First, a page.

To be realistic, Lithuania is slightly too small for such large comps to set up their branches here. However, there is a chance for the Baltics as a region to stand out. We could establish an institute of artificial intelligence, promote the exchange of ideas and experiences between our countries, and thus draw the attention of large corporations as a more unified region.
Let us compete sensibly
We have to admit that it is impossible for Lithuania to compete for global leadership in artificial intelligence against such countries as the UK or the USA. These countries have a long tradition and deep know-how when it comes to growing startups and developing innovation in emerging fields. They have exceptional academic institutions and AI pioneers, who are incessantly working training not only AI models, but also the next generation of professionals.
Even though the global scene might be too challenging for Lithuania, we can aim to compete in specific segments. Neurotechnology is leading by example, as their current fingerprint recognition algorithm has been recognized as the most accurate in the world.
Firstly, we could make significant progress in the area of image processing/interpretation and signal analysis. Being a small country is not an obstacle for it, because images are the same throughout the world, and the products would be relevant in the global market.
Secondly, in cooperation with other Baltic countries, we could contribute to breakthroughs in the field of language processing, which saw the most significant progress over the past few years. Like Estonians and Latvians, we have a small country and a unique language. Niche languages get less attention from the AI community, which offers us a chance to step up and cooperate on creating tools for their processing. That would not only be useful technology for us but could also see some demand in the global market.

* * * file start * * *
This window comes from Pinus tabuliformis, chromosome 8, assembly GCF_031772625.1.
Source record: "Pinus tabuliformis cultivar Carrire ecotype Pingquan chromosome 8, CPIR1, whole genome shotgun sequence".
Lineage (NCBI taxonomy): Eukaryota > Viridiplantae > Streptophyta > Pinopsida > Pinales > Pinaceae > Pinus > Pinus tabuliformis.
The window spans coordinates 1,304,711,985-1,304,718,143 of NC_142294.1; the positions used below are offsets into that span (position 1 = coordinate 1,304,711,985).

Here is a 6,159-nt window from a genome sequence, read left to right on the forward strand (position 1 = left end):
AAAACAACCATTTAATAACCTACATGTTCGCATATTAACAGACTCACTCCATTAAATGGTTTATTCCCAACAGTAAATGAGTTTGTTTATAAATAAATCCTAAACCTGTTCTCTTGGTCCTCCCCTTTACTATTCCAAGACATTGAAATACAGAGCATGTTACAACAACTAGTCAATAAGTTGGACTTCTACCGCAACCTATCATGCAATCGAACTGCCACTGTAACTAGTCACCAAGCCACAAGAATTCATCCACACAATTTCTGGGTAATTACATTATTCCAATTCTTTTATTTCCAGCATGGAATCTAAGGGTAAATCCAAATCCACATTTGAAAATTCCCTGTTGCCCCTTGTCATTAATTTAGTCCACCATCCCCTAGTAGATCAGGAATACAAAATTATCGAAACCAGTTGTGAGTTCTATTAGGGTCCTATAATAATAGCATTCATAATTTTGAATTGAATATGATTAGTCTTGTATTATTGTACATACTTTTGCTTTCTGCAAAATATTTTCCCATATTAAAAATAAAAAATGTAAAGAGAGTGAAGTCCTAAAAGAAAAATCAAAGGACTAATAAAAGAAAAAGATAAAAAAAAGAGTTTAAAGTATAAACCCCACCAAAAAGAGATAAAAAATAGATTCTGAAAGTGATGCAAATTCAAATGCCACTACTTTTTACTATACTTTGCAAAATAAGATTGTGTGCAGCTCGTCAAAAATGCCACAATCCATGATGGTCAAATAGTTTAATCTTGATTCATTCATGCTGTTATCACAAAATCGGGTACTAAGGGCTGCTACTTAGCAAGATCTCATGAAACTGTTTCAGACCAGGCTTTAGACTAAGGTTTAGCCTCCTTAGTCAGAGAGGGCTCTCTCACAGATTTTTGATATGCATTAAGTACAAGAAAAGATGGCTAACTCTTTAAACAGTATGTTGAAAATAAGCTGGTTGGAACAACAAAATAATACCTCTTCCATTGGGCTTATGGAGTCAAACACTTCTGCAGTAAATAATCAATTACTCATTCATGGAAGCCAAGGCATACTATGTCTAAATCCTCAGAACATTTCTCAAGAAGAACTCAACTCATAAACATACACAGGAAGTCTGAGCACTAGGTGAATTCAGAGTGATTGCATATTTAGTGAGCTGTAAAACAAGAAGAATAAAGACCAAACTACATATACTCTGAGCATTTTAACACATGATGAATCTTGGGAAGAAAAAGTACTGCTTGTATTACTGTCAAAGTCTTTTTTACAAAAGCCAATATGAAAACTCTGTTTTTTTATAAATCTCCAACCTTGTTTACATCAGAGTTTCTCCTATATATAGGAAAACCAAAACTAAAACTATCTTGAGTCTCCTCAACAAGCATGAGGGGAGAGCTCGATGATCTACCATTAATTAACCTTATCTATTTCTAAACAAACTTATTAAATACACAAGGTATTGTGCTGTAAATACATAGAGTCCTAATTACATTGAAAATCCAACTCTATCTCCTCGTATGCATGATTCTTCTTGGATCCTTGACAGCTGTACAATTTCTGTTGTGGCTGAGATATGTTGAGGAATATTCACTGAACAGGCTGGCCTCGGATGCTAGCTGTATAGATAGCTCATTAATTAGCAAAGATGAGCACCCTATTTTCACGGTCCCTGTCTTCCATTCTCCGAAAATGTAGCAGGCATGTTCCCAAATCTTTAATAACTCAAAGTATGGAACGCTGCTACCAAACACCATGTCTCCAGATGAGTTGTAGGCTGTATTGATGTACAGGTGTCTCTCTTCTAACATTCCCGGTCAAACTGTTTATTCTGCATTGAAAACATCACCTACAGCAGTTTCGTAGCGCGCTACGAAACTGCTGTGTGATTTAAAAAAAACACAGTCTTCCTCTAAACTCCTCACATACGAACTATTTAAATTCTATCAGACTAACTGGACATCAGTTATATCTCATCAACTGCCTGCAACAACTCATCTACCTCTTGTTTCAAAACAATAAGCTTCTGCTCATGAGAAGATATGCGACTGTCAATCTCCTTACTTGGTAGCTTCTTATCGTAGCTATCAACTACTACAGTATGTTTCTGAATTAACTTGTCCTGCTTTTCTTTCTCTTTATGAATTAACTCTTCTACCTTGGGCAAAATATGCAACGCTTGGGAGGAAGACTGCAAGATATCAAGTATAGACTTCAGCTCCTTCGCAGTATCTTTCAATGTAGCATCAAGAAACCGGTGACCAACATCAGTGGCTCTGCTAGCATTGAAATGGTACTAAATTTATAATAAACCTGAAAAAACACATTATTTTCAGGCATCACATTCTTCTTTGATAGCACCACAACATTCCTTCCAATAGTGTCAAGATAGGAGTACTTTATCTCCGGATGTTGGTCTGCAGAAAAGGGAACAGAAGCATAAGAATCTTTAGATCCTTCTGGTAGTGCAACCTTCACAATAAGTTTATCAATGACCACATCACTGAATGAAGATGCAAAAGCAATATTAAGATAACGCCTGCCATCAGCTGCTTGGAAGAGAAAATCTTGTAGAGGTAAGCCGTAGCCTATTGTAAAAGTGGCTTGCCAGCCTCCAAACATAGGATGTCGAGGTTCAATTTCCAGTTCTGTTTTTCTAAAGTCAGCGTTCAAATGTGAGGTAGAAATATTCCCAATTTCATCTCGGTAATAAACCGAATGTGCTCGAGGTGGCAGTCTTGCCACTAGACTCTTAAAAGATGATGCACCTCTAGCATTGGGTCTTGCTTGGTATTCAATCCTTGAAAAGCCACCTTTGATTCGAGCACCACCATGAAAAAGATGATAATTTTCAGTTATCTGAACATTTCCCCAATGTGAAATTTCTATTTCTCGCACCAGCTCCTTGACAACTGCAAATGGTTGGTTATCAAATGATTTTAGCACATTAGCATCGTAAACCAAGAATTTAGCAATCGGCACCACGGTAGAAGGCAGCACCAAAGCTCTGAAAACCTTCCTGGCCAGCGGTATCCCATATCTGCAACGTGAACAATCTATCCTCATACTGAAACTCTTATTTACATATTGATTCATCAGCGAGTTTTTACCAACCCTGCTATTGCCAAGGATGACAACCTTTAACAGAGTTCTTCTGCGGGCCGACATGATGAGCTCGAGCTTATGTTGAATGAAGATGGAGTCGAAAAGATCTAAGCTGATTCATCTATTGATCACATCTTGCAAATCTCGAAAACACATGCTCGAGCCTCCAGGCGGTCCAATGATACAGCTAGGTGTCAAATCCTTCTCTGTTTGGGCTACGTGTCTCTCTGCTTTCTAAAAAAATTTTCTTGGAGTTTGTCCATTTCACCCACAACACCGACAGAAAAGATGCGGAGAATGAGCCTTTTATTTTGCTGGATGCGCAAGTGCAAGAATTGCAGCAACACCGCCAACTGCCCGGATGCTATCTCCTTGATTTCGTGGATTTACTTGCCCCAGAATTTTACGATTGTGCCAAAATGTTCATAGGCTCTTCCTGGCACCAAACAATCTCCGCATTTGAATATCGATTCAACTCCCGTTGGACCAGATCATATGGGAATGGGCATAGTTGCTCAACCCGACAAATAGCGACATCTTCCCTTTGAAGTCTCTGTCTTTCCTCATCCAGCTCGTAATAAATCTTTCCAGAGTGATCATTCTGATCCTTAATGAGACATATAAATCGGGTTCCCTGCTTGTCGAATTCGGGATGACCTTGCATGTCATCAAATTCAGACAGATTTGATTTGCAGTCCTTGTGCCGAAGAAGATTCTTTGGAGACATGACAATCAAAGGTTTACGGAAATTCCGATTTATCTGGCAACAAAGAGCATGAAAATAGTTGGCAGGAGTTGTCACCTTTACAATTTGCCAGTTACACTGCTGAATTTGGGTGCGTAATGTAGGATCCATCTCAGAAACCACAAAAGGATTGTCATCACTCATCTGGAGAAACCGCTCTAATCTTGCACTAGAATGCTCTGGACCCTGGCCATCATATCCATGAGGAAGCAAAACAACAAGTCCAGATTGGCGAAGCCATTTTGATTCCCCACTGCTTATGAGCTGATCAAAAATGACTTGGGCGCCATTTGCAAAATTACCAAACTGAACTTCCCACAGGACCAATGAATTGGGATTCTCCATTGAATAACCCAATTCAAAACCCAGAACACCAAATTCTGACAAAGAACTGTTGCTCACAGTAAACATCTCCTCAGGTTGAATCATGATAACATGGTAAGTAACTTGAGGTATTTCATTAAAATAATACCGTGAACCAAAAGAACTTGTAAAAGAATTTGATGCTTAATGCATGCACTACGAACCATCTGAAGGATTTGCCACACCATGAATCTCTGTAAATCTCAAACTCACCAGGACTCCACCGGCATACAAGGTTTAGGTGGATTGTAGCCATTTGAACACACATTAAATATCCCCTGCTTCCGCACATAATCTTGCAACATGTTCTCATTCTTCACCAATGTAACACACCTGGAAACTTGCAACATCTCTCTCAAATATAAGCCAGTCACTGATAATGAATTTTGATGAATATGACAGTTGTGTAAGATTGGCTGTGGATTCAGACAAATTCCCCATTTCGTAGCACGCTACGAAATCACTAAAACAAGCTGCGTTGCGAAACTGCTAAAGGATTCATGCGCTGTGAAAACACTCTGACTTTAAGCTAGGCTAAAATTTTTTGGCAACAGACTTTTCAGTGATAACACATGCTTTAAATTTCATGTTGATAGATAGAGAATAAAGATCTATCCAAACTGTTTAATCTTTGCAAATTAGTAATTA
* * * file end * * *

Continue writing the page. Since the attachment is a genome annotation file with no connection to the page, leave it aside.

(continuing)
We also have to give our AI talents as many opportunities as possible to deepen their knowledge in their respective AI subfields and do it at the highest level, so that they are always on the same page as leading centers. They will naturally end up establishing businesses and innovating with the products for the global market. We have not yet fully exploited this opportunity.
We must also create a favourable environment for the emergence of talents in the AI field, to encourage young people to choose AI-related professions and to offer quality programs.
Various economic indicators show a robust exponential growth in the AI field, which will lead to an increasing demand in AI professionals. Salaries in this area have been increasing at a rapid pace, AI PhD programs are the most popular in the IT field. The number of AI professionals all around the world is numerous, but their constant shortage seen for the past seven years shows no signs of stopping and is likely to become even more pressing in the upcoming years. Of course, if we do not work on the development of the AI field in Lithuania, the number of AI companies will not skyrocket. Unfortunately, that will also mean that we have missed the AI revolution and were left on the margins.